|Posted by Jeevan ॐ Mirthu Gupt on May 12, 2013 at 11:25 AM|
Serena Williams beat Maria Sharapova to win the Mutua Madrid Open and retain her World No.1 ranking. It was her 50th WTA title, making her just the 10th woman all-time to cross that milestone.
MADRID, Spain - A far cry from the player who was down 4-2 third set in her quarterfinal match, Serena Williams came out blazing in the final of the Mutua Madrid Open on Sunday afternoon, beating Maria Sharapova in straight sets to not only win her 50th WTA title, but retain her No.1 ranking.
Though it was a dream match-up between the Top 2 players in the world, and though Sharapova would have taken No.1 away from her with a victory, Williams was never really in trouble in the match, taking particular advantage of the angles in the rallies - time and time again she put Sharapova on the run with some precisely acute crosscourt blasts, then went on to win the majority of those points.
Williams fell behind 3-1 early in the second set but apart from that was in control the whole time, and after the No.2-seeded Sharapova sent one last forehand long, the No.1 seed clinched it, 61 64.
"I started the match really slow today, and against an opponent like her you just can't give her that because she plays extremely well when she's confident," Sharapova said afterwards. "I wasn't reacting well, I wasn't moving well - obviously not only the double faults that I made, but I also didn't have a lot of great first serves in. There were a lot of things I could have changed out there on the court.
"I had that break in the second set, but I wasn't able to go with it and hold it. But starting the match like that isn't going to get me anywhere, so that's something I wish I could have changed today."
"I've played her several times; I just tried to focus on what I was doing," Williams said. "I don't know if her start was shaky, but I felt I played well in the first few games - playing such a great athlete and great tennis player like Maria, you have to come out and play well. I really had no other choice.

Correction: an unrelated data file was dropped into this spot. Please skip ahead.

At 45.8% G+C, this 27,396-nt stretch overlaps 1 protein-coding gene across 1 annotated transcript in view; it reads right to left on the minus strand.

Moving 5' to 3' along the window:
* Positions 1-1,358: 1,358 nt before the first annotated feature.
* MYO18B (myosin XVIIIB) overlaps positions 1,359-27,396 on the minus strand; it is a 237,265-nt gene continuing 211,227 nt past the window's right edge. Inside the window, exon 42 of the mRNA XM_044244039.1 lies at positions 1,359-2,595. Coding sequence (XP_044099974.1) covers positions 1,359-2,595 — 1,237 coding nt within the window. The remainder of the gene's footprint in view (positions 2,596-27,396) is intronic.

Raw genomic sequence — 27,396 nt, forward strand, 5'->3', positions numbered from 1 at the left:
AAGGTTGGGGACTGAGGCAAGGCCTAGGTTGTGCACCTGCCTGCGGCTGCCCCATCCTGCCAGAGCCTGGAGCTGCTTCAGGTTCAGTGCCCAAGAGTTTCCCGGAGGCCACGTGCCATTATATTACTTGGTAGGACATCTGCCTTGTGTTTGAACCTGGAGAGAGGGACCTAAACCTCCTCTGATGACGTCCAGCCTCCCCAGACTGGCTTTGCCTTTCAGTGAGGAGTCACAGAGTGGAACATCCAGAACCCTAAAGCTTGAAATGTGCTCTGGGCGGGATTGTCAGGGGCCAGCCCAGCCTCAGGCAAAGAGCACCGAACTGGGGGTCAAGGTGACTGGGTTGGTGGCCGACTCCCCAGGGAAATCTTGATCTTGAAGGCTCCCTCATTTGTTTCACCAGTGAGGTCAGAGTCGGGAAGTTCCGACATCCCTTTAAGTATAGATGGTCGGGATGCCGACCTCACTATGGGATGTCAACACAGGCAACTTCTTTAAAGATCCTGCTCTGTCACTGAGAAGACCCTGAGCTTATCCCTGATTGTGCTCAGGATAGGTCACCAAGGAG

"She definitely started playing better in that second set - I think she came out with a different game plan. I missed a very crucial point in that first game, but after that I just had to refocus."
Williams is now the 10th player all-time to win 50 or more WTA titles. The first nine were Martina Navratilova (167), Chris Evert (154), Steffi Graf (107), Margaret Court (92), Evonne Goolagong (68), Billie Jean King (67), Lindsay Davenport (55), Virginia Wade (55) and finally Monica Seles (53).
"It feels good," Williams said. "I don't know how many more I can win. Like I say every day, 'Who knows if I'll ever win another title?' I just want to live in the moment and the dream every chance I get. I feel like every moment I play - I don't know if it's because of what I went through - I feel like I'm so fortunate to be out there and healthy and to have an opportunity to play a sport and be really good at it.
"Hopefully I can just keep it going."
And with seven, Williams is now in third place among active players for most WTA clay court titles, tied with Sharapova and Flavia Pennetta; Venus Williams is second place with nine, and Anabel Medina Garrigues - the player who was on the verge of victory against her in the quarterfinals - is first with 10.
Williams is the only player ever to win clay court titles on three different colors of clay, though.
"This court is definitely different from last year," she said. "It definitely plays more like Roland Garros, so I think that's a plus. It's a little slower than it was last year and plays more like a true clay court. So I think it's great preparation. It's definitely a good start in the right direction. I feel good about it."
Is that right direction winning the French Open? "It is the ultimate challenge," she said. "Whether I reach it, I don't know. I'm not going to put that pressure on myself. I wanted to do it last year and I didn't get it. So this year I'm just looking forward to Rome, and then after that Roland Garros. We'll see."
Sharapova seems to be going in the right direction, too - while Williams is 28-1 on clay since the start of last year's clay court season, Sharapova is still a very solid 27-2, the losses coming to Williams.
"Obviously it's tough losing in the final today, but I think my preparation so far has been decent, winning a title in Stuttgart and getting to the final in this tournament for the first time," Sharapova said.
"One more tune up to go before Roland Garros, and everything seems to be going well."
Source:- WTA Tennis